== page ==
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You can also now upgrade to the Edition model for around a £1,600 premium (or roughly £6,000 for the Enyaq 80 Edition). Both come loaded with kit including Matrix-LED headlights, tri-zone climate control, heated electric front seats, a heated steering wheel and a powered bootlid – all on top of the standard specification.

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Stepping up to the SportLine Plus will set you back around another £4,000 and nets you a sportier bodykit with gloss black accents, Alcantara and leather upholstery, front sports seats, a wireless phone charger, blind spot monitoring, rear side airbags and an automatic speed limiter. Perhaps the biggest feature of Sportline Plus, however, is the inclusion of the 80x dual-motor, four-wheel-drive powertrain – regardless, we don’t think it’s worth the extra cash over the Enyaq 80 Edition.

At the very top of the range is the Enyaq vRS. As you’d expect from a high-performance flagship, this version gets plenty of standard equipment, including an illuminated grille that Skoda calls its Crystal Face. Also included is a sportier bodykit with 20-inch wheels, as well as rear window blinds, rear USB-C charging ports and Skoda’s Travel Assist suite of driver assistance systems.

There aren’t many individual options offered; buyers looking to expand the specification of their Enyaq can instead opt for one of two paid packages called ‘Advanced’ and ‘Maxx’. It’s a shame, though, that a heat pump isn’t offered on standard, even on top models – we recommend you bite the bullet and shell out on this £1,000 option as it’ll help the Enyaq get as close as possible to its claimed range figure in the colder months.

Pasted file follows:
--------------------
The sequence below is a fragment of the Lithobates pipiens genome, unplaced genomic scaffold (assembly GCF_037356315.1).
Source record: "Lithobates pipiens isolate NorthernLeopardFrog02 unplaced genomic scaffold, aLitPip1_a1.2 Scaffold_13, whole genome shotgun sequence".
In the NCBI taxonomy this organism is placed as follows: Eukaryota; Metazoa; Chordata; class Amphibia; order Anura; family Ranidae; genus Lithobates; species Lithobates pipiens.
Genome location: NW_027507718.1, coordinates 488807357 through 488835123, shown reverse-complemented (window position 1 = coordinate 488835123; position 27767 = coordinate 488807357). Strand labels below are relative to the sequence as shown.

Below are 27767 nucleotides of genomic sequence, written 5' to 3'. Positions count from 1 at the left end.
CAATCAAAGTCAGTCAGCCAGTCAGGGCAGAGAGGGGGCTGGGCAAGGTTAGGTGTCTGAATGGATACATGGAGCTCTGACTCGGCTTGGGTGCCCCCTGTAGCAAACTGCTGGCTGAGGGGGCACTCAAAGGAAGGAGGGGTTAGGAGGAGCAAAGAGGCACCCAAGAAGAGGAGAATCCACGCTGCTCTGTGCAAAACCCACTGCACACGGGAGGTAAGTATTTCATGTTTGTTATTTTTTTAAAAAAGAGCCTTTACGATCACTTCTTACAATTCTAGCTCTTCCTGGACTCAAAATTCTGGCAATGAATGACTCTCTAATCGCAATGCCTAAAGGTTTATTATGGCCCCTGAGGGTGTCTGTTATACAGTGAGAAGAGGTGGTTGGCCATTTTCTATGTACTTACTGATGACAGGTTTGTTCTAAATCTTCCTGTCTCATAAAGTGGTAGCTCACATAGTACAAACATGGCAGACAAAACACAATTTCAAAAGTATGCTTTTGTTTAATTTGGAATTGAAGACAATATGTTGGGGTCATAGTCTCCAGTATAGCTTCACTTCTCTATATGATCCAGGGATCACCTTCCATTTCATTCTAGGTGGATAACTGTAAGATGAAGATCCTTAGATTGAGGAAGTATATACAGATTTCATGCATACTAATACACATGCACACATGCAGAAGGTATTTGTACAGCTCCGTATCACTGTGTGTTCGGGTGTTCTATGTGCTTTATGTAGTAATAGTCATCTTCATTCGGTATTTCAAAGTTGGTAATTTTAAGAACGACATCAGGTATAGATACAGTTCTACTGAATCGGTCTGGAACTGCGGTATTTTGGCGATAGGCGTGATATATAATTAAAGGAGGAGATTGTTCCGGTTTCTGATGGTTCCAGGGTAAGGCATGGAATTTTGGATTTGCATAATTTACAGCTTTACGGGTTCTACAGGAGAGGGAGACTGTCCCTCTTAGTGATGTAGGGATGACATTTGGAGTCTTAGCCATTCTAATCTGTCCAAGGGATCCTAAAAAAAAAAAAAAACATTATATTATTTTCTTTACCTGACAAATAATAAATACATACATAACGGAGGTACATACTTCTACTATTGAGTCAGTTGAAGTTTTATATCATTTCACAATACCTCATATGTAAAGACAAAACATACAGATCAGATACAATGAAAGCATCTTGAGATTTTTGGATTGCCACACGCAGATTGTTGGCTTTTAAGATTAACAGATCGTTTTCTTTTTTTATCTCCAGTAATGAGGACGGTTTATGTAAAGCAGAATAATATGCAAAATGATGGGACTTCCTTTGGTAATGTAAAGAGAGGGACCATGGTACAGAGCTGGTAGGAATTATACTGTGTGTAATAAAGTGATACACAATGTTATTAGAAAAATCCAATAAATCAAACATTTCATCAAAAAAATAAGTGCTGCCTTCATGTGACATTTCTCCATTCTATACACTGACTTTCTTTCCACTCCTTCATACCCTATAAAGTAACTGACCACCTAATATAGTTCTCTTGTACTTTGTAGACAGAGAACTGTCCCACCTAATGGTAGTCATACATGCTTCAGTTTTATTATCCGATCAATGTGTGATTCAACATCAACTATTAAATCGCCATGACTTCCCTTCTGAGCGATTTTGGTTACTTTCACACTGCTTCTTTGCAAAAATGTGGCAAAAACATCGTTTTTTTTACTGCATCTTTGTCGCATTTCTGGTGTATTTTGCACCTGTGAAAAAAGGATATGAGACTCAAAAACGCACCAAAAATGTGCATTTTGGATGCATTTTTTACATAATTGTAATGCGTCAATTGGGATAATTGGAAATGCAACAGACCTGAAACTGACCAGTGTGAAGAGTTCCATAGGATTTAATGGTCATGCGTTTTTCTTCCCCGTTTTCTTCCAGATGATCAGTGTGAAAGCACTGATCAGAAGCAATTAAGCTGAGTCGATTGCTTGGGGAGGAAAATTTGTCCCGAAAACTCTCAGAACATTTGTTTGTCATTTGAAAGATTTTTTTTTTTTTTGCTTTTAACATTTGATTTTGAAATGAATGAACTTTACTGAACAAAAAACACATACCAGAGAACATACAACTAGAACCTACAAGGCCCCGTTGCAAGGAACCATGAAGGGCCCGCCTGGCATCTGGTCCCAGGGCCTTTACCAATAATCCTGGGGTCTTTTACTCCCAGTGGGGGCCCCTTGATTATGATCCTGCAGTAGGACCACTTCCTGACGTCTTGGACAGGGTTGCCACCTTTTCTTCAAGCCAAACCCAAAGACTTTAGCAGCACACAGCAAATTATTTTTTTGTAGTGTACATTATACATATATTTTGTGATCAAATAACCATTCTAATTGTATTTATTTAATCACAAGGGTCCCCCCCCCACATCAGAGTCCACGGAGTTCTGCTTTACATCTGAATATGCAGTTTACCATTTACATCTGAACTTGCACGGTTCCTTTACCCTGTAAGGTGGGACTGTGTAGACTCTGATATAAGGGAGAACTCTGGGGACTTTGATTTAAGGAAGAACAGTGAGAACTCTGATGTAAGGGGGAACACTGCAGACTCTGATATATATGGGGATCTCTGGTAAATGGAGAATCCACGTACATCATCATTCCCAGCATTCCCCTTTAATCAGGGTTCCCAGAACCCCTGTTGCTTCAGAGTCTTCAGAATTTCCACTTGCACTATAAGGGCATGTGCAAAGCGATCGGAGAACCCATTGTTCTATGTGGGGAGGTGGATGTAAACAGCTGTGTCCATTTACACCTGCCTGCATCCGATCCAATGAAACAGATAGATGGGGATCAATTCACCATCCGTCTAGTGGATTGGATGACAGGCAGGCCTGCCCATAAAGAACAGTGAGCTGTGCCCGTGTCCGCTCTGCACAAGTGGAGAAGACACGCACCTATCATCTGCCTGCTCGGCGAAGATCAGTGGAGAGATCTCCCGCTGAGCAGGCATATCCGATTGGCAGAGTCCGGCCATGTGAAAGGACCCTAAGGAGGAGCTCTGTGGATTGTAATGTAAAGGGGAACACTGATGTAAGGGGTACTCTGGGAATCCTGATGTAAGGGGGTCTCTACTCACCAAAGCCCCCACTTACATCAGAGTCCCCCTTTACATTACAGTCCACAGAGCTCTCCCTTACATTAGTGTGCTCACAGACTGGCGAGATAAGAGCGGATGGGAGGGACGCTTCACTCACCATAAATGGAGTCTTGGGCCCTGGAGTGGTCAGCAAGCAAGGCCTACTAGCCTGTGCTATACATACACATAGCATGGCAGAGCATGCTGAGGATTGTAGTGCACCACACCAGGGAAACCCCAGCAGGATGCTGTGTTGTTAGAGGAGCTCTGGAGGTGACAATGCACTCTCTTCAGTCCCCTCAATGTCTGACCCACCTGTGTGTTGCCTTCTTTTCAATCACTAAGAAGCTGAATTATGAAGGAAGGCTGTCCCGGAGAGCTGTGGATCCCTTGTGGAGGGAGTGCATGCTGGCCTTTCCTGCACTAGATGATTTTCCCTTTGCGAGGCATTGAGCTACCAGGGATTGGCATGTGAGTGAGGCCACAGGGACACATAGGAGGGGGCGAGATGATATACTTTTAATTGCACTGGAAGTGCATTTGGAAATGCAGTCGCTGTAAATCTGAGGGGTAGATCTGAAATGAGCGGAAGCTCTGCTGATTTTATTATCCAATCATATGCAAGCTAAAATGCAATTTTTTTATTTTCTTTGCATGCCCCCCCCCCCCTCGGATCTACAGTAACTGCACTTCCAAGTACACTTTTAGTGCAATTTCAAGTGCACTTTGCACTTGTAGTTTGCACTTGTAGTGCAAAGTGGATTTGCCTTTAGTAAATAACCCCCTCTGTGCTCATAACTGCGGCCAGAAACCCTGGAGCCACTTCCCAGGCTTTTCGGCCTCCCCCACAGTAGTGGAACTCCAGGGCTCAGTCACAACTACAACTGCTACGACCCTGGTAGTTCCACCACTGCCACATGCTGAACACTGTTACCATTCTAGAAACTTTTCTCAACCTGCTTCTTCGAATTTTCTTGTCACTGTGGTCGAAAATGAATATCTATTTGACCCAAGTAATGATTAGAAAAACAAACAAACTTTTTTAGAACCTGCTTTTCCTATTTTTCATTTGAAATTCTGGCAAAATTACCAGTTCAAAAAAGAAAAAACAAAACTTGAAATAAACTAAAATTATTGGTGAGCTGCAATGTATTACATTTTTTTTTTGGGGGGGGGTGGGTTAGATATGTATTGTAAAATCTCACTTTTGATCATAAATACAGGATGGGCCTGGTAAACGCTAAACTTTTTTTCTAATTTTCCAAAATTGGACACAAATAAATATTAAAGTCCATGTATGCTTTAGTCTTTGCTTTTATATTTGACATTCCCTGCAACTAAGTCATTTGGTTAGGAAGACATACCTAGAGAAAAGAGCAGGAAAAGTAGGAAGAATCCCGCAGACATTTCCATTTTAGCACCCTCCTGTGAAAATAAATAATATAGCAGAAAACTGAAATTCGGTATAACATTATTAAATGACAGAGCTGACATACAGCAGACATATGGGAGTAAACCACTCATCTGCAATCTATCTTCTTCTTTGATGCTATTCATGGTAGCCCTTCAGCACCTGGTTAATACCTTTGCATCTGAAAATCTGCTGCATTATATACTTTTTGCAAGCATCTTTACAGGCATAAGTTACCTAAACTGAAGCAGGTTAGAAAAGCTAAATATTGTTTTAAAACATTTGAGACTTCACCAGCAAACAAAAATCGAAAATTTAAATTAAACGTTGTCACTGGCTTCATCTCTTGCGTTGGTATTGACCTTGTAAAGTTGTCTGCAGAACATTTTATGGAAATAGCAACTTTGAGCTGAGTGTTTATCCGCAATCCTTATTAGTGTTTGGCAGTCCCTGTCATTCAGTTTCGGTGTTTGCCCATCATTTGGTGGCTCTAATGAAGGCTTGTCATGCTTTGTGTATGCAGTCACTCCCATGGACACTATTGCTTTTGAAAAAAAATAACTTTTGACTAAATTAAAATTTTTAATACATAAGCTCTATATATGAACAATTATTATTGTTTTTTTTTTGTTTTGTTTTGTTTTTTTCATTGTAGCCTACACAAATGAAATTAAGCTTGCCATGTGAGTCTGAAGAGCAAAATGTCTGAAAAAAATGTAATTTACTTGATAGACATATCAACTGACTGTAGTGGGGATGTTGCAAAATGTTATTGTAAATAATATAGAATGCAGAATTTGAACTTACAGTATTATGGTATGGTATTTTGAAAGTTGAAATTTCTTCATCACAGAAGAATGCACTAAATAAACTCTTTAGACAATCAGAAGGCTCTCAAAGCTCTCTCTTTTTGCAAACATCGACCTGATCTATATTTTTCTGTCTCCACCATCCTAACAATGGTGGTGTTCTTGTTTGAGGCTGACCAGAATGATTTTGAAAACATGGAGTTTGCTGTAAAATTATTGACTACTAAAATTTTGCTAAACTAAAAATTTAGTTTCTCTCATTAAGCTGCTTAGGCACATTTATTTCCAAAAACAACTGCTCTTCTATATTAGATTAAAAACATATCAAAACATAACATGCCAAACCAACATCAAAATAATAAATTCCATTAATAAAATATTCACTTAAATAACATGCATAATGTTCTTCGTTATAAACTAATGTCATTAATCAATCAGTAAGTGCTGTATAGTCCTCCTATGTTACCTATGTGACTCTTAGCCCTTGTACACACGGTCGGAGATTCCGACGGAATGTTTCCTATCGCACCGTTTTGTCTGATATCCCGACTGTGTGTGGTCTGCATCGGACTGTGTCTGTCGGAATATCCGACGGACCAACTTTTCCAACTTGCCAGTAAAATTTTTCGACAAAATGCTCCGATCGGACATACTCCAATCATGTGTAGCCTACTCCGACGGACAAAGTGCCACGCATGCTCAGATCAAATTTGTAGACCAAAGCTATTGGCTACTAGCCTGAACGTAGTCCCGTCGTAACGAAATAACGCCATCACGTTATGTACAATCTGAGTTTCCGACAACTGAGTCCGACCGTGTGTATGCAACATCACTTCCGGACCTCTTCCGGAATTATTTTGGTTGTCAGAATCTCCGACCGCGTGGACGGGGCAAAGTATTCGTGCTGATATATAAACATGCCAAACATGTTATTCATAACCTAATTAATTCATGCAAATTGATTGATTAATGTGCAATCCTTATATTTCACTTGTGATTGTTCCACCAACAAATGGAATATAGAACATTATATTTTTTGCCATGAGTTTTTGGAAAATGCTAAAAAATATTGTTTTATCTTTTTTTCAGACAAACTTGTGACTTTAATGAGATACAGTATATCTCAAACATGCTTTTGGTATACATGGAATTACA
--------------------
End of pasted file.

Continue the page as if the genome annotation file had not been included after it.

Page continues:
Infotainment, apps & sat nav

The Skoda infotainment system has grown here – it’s not Ford Mustang Mach-E or Tesla Model Y-sized, but it’s bigger than you’ll find in any of the brand's petrol cars. It’s got loads of functionality, and while it’s perhaps not that intuitive to begin with, once you’ve got your head around the operating system it’s easy enough to navigate through. The digital dials are functional rather than particularly glitzy – they’re smaller than the usual Virtual Cockpit you get in some Skodas – but the key info is there.

One thing worth noting is that as of Autumn 2024, Skoda has bizarrely updated the infotainment software in all Enyaq models, bar the entry-level 60 Edition. This supposedly brings a much slicker interface with reconfigured graphics to make it easier to read whilst driving – we’ll be the judge of that whenever we next get behind the wheel.

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Richard is editor of DrivingElectric, as well as sister site Carbuyer.co.uk, and a regular contributor to Auto Express. An electric and hybrid car advocate, he spent more than five years working on the news and reviews desk at Auto Express and has driven almost every new car currently on sale.